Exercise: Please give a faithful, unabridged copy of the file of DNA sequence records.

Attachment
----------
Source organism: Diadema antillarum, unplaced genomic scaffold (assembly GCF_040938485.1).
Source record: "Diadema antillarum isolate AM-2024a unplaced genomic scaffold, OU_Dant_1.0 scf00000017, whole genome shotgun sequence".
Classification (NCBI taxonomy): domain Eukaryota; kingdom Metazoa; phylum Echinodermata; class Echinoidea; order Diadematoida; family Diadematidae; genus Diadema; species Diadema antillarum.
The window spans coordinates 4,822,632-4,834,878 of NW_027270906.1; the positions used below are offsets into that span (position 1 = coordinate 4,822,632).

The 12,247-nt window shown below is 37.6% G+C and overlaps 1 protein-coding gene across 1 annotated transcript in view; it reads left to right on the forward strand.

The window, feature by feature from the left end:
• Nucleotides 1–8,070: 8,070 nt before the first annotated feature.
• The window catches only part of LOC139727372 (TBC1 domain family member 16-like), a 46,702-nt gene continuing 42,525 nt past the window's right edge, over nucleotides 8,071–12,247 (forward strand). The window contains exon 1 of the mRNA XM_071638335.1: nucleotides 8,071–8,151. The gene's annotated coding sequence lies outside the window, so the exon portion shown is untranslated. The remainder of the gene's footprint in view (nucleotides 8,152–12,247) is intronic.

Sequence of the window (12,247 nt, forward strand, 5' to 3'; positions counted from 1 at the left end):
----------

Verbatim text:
Source organism: Diadema antillarum, unplaced genomic scaffold (assembly GCF_040938485.1).
Source record: "Diadema antillarum isolate AM-2024a unplaced genomic scaffold, OU_Dant_1.0 scf00000017, whole genome shotgun sequence".
Classification (NCBI taxonomy): domain Eukaryota; kingdom Metazoa; phylum Echinodermata; class Echinoidea; order Diadematoida; family Diadematidae; genus Diadema; species Diadema antillarum.
The window spans coordinates 4,822,632-4,834,878 of NW_027270906.1; the positions used below are offsets into that span (position 1 = coordinate 4,822,632).

The 12,247-nt window shown below is 37.6% G+C and overlaps 1 protein-coding gene across 1 annotated transcript in view; it reads left to right on the forward strand.

The window, feature by feature from the left end:
• Nucleotides 1–8,070: 8,070 nt before the first annotated feature.
• The window catches only part of LOC139727372 (TBC1 domain family member 16-like), a 46,702-nt gene continuing 42,525 nt past the window's right edge, over nucleotides 8,071–12,247 (forward strand). The window contains exon 1 of the mRNA XM_071638335.1: nucleotides 8,071–8,151. The gene's annotated coding sequence lies outside the window, so the exon portion shown is untranslated. The remainder of the gene's footprint in view (nucleotides 8,152–12,247) is intronic.

Sequence of the window (12,247 nt, forward strand, 5' to 3'; positions counted from 1 at the left end):